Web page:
Evil erupted in a movie theater in Aurora, Colorado, on July 20,
2012. Twelve people dead; 58 injured. We’re all horrified.
One of the images of the last week is the alleged shooter’s father
exiting a plane at DIA. I watched him and wondered, “What would you
say to your son?” Would you enter his jail cell with rage, tears,
confusion, or stunned silence? I can’t even imagine.
And then it made me wonder: What do you say to a killer’s parents?
Rage, tears, confusion, or stunned silence? Or why not compassion?
After all, aren’t these people victims as well?
We’ve had experience in Colorado with these things. After the
Columbine shootings on April 20, 1999, people vilified the parents
who “should’ve known better.” There was very little compassion for
them. They became pariahs in all the circles they would’ve turned
to for support in the past.
Dave Cullen wrote in his book “Columbine,” about a pastor who
reached out in compassion to the Klebolds–parents of one of the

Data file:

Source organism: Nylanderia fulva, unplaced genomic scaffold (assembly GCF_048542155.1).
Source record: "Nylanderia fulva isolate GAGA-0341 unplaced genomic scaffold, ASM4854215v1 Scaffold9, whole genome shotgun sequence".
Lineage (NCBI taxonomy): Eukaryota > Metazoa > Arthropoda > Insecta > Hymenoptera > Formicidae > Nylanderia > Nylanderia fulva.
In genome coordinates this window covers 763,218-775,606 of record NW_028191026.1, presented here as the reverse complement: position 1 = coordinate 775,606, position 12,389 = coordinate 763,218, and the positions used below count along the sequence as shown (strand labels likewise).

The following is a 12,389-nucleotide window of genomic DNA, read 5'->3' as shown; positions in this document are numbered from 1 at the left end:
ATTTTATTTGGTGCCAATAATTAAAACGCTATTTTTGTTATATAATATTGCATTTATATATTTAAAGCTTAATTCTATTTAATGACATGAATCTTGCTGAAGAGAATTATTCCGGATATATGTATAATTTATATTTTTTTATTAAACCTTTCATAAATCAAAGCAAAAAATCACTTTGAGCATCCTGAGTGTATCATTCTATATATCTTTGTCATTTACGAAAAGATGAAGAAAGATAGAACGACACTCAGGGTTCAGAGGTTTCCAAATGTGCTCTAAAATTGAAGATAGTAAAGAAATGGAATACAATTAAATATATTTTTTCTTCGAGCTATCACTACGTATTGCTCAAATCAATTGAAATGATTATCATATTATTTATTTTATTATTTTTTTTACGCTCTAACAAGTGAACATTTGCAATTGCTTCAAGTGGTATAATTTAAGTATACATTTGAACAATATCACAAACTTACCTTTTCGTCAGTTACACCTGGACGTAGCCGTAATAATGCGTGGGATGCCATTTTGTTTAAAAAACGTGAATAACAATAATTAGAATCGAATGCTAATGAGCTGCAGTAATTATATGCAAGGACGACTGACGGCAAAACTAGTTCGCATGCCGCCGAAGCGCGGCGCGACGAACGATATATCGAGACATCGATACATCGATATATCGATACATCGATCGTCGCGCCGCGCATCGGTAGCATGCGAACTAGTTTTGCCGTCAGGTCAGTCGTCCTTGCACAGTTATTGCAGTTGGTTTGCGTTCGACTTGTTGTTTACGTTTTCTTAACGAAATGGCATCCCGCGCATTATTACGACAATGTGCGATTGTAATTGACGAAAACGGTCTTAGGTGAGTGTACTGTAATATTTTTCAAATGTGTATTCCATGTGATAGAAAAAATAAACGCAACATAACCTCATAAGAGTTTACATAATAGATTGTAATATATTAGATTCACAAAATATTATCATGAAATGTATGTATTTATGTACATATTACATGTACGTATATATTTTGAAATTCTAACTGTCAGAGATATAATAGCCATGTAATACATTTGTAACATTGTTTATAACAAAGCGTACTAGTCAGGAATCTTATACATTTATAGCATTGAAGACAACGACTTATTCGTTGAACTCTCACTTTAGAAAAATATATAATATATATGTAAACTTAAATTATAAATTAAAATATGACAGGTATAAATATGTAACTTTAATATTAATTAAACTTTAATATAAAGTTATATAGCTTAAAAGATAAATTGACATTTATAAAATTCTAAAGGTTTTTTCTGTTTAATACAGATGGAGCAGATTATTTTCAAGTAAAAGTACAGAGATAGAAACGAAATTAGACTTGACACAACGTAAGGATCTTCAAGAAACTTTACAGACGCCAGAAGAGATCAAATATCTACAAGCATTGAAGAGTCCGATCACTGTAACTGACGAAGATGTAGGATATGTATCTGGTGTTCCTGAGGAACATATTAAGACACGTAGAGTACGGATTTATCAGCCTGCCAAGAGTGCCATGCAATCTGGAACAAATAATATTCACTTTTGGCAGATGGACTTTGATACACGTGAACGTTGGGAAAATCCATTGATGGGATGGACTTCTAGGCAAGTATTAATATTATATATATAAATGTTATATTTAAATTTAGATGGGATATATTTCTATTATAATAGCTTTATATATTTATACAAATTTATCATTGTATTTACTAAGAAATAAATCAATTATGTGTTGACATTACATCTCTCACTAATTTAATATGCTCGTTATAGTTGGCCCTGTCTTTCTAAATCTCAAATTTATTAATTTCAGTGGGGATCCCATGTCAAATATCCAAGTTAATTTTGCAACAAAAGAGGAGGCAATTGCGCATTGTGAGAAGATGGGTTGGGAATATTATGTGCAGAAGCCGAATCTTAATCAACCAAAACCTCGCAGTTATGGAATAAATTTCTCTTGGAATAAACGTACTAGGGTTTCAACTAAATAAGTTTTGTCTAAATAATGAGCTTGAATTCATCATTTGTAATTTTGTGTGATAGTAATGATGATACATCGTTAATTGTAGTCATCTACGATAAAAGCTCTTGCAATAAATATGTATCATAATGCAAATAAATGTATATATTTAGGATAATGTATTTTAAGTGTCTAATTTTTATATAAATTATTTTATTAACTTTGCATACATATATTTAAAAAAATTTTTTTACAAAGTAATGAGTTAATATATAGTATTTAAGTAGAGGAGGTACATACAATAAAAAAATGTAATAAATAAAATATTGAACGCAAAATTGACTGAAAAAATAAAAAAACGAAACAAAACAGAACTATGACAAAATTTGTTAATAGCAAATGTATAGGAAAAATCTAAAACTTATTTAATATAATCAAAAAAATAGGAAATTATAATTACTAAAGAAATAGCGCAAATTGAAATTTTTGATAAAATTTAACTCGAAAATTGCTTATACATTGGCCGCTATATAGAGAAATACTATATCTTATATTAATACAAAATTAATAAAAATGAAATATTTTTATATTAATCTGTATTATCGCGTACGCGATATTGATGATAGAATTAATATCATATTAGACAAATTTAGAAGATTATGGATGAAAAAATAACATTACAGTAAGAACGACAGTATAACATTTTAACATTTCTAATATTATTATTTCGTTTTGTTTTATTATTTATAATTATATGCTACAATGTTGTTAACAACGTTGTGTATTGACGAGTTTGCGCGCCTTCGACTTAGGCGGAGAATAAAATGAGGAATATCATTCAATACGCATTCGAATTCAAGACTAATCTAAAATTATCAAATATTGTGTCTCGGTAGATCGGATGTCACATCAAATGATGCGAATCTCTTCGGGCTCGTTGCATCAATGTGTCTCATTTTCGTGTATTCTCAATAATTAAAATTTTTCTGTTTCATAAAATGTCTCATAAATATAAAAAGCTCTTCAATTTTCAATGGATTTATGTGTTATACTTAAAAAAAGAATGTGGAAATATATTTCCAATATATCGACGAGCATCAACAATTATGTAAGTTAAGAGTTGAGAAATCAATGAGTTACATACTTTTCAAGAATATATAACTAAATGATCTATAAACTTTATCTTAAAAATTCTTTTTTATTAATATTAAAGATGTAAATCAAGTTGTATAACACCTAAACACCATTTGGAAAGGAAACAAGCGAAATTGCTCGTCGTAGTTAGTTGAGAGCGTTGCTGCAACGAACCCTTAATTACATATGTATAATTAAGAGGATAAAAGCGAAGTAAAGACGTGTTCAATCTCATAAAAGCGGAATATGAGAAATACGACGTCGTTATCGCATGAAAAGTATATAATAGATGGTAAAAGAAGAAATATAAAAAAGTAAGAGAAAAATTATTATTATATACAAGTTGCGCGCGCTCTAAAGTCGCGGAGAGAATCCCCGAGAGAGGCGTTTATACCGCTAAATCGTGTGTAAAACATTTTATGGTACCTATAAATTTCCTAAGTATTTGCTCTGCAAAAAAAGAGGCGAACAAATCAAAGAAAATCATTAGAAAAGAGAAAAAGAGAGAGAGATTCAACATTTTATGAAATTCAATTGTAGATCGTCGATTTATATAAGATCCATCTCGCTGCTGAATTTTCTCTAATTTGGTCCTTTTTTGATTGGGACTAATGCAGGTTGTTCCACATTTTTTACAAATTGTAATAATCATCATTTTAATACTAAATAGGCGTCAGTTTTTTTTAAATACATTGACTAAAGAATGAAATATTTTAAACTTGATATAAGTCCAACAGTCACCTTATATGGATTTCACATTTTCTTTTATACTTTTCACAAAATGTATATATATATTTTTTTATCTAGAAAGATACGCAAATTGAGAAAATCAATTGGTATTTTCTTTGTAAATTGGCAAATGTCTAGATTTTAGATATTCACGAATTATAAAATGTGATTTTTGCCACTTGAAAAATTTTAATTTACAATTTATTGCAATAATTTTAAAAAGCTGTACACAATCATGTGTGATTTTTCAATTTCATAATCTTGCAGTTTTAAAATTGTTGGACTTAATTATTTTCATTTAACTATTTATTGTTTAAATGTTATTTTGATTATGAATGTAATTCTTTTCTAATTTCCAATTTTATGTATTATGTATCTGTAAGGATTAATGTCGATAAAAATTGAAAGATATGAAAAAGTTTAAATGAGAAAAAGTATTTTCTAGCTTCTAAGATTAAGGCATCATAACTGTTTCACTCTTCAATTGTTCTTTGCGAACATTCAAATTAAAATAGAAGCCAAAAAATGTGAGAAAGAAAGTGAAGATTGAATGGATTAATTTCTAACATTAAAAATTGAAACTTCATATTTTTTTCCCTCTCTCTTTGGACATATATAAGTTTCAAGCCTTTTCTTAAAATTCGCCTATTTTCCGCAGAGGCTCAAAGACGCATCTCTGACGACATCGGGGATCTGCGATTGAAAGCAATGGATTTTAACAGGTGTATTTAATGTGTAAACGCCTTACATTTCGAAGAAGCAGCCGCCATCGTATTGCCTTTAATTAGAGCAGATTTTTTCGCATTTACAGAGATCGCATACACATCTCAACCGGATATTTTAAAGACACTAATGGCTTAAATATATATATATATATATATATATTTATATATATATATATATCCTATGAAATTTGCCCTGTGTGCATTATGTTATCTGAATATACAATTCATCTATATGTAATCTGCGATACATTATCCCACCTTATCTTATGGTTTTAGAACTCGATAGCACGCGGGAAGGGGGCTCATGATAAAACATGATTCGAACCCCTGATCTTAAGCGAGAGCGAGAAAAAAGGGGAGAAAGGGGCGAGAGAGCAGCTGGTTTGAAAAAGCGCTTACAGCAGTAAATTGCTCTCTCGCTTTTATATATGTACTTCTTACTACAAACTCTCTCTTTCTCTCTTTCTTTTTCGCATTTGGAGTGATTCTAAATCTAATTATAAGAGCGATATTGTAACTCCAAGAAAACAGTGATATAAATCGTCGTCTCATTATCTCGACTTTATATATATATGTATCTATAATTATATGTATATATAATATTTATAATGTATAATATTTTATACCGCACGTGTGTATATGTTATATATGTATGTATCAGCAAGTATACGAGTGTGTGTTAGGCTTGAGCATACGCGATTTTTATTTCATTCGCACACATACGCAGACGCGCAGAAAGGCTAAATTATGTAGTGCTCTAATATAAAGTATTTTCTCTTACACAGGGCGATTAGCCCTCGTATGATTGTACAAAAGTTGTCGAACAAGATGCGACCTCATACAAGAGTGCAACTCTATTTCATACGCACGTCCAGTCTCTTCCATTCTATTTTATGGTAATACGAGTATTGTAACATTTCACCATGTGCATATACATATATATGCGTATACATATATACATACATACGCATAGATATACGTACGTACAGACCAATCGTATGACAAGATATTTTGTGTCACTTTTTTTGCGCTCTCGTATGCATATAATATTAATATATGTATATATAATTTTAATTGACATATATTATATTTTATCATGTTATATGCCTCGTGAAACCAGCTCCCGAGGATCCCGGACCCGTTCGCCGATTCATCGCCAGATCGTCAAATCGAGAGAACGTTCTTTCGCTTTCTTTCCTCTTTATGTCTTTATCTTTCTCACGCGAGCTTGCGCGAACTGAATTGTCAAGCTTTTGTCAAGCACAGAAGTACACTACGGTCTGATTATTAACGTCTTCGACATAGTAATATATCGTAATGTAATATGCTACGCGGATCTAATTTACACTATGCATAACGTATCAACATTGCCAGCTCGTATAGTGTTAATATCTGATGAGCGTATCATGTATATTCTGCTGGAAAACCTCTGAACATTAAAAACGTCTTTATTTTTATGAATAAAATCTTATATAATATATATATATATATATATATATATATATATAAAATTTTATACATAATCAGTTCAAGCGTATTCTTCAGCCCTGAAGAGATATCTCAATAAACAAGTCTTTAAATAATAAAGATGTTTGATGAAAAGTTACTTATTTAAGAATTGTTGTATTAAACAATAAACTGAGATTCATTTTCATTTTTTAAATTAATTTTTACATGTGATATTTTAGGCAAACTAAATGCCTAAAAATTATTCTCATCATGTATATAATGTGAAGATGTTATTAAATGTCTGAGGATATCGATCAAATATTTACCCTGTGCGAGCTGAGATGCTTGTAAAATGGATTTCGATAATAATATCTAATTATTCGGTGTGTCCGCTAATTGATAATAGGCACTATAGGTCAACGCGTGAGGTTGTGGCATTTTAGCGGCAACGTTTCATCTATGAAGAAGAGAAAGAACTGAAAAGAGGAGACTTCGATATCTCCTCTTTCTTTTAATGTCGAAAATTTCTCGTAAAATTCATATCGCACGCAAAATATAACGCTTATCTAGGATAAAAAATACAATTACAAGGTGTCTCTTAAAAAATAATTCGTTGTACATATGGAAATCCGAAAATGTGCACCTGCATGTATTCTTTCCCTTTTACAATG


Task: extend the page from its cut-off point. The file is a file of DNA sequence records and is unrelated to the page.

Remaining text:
killers. Reverend Marxhausen, pastor of St. Phillip Lutheran
Church, let the Klebold family know he was available–and even
officiated at a service for their dead son.
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Cullen wrote: “Don Marxhausen made some of his parish
exceptionally proud. That was their pastor–a man who could find
compassion in his heart for anyone. A man capable of consoling the
couple who had unwittingly produced a monster…Some of his parish,
and much of the community, was appalled.”
It makes me wonder: What would I say to a killer’s parents? What
would you say?